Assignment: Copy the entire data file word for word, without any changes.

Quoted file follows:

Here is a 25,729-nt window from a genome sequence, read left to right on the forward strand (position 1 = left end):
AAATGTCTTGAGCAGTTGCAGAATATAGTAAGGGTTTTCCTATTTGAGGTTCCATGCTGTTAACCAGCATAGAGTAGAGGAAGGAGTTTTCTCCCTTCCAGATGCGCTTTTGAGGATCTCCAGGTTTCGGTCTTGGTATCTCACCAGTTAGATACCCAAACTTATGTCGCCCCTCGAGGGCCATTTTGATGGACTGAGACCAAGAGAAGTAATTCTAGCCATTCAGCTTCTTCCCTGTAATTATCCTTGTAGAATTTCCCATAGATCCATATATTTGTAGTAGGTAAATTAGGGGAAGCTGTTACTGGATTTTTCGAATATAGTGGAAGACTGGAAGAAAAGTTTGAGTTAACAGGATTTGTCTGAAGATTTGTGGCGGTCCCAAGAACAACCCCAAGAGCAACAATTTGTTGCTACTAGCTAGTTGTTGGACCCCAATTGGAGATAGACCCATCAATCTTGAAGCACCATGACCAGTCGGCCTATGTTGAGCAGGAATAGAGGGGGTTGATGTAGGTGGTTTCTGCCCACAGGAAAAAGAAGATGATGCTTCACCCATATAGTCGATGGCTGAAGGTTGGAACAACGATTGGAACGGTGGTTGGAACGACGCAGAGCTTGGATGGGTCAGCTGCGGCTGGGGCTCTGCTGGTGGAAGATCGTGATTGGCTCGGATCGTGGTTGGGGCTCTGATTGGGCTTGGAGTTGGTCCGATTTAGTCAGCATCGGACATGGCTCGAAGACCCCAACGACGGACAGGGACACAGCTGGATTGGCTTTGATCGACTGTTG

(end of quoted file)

Here is a 25,729-nt window from a genome sequence, read left to right on the forward strand (position 1 = left end):
AAATGTCTTGAGCAGTTGCAGAATATAGTAAGGGTTTTCCTATTTGAGGTTCCATGCTGTTAACCAGCATAGAGTAGAGGAAGGAGTTTTCTCCCTTCCAGATGCGCTTTTGAGGATCTCCAGGTTTCGGTCTTGGTATCTCACCAGTTAGATACCCAAACTTATGTCGCCCCTCGAGGGCCATTTTGATGGACTGAGACCAAGAGAAGTAATTCTAGCCATTCAGCTTCTTCCCTGTAATTATCCTTGTAGAATTTCCCATAGATCCATATATTTGTAGTAGGTAAATTAGGGGAAGCTGTTACTGGATTTTTCGAATATAGTGGAAGACTGGAAGAAAAGTTTGAGTTAACAGGATTTGTCTGAAGATTTGTGGCGGTCCCAAGAACAACCCCAAGAGCAACAATTTGTTGCTACTAGCTAGTTGTTGGACCCCAATTGGAGATAGACCCATCAATCTTGAAGCACCATGACCAGTCGGCCTATGTTGAGCAGGAATAGAGGGGGTTGATGTAGGTGGTTTCTGCCCACAGGAAAAAGAAGATGATGCTTCACCCATATAGTCGATGGCTGAAGGTTGGAACAACGATTGGAACGGTGGTTGGAACGACGCAGAGCTTGGATGGGTCAGCTGCGGCTGGGGCTCTGCTGGTGGAAGATCGTGATTGGCTCGGATCGTGGTTGGGGCTCTGATTGGGCTTGGAGTTGGTCCGATTTAGTCAGCATCGGACATGGCTCGAAGACCCCAACGACGGACAGGGACACAGCTGGATTGGCTTTGATCGACTGTTG